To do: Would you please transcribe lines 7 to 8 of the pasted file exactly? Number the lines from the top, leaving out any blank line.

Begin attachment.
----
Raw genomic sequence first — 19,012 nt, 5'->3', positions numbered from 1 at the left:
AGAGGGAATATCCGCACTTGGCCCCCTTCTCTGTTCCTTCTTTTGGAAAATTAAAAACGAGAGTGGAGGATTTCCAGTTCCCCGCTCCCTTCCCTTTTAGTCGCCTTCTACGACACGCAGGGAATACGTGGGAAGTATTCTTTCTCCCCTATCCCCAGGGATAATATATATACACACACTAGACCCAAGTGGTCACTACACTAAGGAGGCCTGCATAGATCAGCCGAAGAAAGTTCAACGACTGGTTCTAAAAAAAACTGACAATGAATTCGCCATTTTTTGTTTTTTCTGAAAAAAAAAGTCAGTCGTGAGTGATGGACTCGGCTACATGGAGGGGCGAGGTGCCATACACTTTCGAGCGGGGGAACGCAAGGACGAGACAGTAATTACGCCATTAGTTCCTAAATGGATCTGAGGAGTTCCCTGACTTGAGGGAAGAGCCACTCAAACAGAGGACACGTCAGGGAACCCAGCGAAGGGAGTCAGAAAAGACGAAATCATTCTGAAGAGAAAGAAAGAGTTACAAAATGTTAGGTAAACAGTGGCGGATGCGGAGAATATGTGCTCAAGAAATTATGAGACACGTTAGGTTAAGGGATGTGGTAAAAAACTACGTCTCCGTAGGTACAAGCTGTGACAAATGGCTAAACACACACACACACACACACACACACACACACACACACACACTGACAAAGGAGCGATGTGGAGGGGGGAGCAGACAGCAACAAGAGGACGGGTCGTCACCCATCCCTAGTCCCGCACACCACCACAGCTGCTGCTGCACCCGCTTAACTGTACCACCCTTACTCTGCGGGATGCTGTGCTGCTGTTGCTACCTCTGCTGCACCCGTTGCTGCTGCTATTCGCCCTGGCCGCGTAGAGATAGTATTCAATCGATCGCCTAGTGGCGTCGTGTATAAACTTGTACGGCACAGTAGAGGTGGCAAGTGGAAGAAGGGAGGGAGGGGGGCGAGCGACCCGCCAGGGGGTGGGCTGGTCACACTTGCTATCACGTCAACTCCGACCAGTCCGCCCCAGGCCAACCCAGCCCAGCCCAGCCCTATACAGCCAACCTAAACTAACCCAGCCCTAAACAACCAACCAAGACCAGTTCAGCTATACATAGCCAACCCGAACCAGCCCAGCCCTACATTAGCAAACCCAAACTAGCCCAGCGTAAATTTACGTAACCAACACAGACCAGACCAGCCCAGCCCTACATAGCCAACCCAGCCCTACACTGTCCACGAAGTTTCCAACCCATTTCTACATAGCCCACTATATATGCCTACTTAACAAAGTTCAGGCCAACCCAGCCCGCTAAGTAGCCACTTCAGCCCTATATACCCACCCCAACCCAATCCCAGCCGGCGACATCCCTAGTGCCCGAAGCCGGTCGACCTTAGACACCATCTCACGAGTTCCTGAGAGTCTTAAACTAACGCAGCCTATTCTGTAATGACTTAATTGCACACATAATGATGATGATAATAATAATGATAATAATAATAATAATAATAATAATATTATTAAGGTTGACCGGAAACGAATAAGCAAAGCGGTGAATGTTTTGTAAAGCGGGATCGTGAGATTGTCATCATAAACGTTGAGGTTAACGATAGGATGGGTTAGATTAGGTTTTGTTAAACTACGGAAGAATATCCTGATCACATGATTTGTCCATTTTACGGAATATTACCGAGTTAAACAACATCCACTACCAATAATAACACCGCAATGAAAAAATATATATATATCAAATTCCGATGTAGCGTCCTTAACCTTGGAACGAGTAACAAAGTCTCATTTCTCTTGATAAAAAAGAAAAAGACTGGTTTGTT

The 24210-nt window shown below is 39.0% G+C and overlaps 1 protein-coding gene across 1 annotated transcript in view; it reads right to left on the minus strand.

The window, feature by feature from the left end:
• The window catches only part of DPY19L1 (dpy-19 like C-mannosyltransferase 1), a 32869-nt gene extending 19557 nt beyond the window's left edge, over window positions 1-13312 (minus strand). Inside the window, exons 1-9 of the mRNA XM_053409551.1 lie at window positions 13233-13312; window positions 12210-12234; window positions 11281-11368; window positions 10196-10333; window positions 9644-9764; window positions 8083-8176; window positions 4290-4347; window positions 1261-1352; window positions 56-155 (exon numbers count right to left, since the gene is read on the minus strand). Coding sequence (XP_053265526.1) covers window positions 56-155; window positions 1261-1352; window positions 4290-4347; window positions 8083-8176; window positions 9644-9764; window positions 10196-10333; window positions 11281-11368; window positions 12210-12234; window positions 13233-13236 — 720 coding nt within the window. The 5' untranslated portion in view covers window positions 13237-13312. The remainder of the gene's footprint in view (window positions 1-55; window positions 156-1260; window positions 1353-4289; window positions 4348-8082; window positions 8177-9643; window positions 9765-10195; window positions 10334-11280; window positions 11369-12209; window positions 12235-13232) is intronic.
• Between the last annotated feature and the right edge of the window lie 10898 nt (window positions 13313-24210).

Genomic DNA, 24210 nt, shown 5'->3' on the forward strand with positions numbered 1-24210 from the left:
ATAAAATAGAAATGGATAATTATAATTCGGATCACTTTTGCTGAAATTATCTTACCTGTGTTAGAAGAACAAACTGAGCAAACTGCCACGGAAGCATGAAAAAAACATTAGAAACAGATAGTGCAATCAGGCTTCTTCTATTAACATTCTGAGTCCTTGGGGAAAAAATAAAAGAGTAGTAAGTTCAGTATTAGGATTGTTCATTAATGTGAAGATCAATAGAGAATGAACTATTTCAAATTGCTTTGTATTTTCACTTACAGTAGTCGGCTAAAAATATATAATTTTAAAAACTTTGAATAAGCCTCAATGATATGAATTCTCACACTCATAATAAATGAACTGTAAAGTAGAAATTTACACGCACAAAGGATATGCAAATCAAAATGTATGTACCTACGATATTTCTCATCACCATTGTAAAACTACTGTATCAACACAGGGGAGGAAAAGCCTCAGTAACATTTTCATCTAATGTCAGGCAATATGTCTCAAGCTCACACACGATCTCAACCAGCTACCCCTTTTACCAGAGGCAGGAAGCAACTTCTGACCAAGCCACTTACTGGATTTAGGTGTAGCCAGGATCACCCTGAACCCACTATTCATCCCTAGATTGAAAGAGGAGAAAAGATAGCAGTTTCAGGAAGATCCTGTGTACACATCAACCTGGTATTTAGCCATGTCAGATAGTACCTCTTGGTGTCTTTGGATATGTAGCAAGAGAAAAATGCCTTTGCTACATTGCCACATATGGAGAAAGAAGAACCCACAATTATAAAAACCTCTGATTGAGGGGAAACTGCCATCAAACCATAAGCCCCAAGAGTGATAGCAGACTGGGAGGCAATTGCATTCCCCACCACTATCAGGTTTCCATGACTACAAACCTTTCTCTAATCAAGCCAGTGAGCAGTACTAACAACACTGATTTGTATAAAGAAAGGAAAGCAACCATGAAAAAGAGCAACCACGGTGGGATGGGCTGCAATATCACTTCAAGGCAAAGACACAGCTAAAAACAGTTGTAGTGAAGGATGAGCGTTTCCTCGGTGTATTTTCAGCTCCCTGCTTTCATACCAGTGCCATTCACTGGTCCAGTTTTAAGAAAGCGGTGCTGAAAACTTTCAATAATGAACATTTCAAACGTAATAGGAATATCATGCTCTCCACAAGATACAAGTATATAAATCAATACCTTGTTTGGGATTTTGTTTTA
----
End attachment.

Genomic DNA, 24210 nt, shown 5'->3' on the forward strand with positions numbered 1-24210 from the left:
ATAAAATAGAAATGGATAATTATAATTCGGATCACTTTTGCTGAAATTATCTTACCTGTGTTAGAAGAACAAACTGAGCAAACTGCCACGGAAGCATGAAAAAAACATTAGAAACAGATAGTGCAATCAGGCTTCTTCTATTAACATTCTGAGTCCTTGGGGAAAAAATAAAAGAGTAGTAAGTTCAGTATTAGGATTGTTCATTAATGTGAAGATCAATAGAGAATGAACTATTTCAAATTGCTTTGTATTTTCACTTACAGTAGTCGGCTAAAAATATATAATTTTAAAAACTTTGAATAAGCCTCAATGATATGAATTCTCACACTCATAATAAATGAACTGTAAAGTAGAAATTTACACGCACAAAGGATATGCAAATCAAAATGTATGTACCTACGATATTTCTCATCACCATTGTAAAACTACTGTATCAACACAGGGGAGGAAAAGCCTCAGTAACATTTTCATCTAATGTCAGGCAATATGTCTCAAGCTCACACACGATCTCAACCAGCTACCCCTTTTACCAGAGGCAGGAAGCAACTTCTGACCAAGCCACTTACTGGATTTAGGTGTAGCCAGGATCACCCTGAACCCACTATTCATCCCTAGATTGAAAGAGGAGAAAAGATAGCAGTTTCAGGAAGATCCTGTGTACACATCAACCTGGTATTTAGCCATGTCAGATAGTACCTCTTGGTGTCTTTGGATATGTAGCAAGAGAAAAATGCCTTTGCTACATTGCCACATATGGAGAAAGAAGAACCCACAATTATAAAAACCTCTGATTGAGGGGAAACTGCCATCAAACCATAAGCCCCAAGAGTGATAGCAGACTGGGAGGCAATTGCATTCCCCACCACTATCAGGTTTCCATGACTACAAACCTTTCTCTAATCAAGCCAGTGAGCAGTACTAACAACACTGATTTGTATAAAGAAAGGAAAGCAACCATGAAAAAGAGCAACCACGGTGGGATGGGCTGCAATATCACTTCAAGGCAAAGACACAGCTAAAAACAGTTGTAGTGAAGGATGAGCGTTTCCTCGGTGTATTTTCAGCTCCCTGCTTTCATACCAGTGCCATTCACTGGTCCAGTTTTAAGAAAGCGGTGCTGAAAACTTTCAATAATGAACATTTCAAACGTAATAGGAATATCATGCTCTCCACAAGATACAAGTATATAAATCAATACCTTGTTTGGGATTTTGTTTTA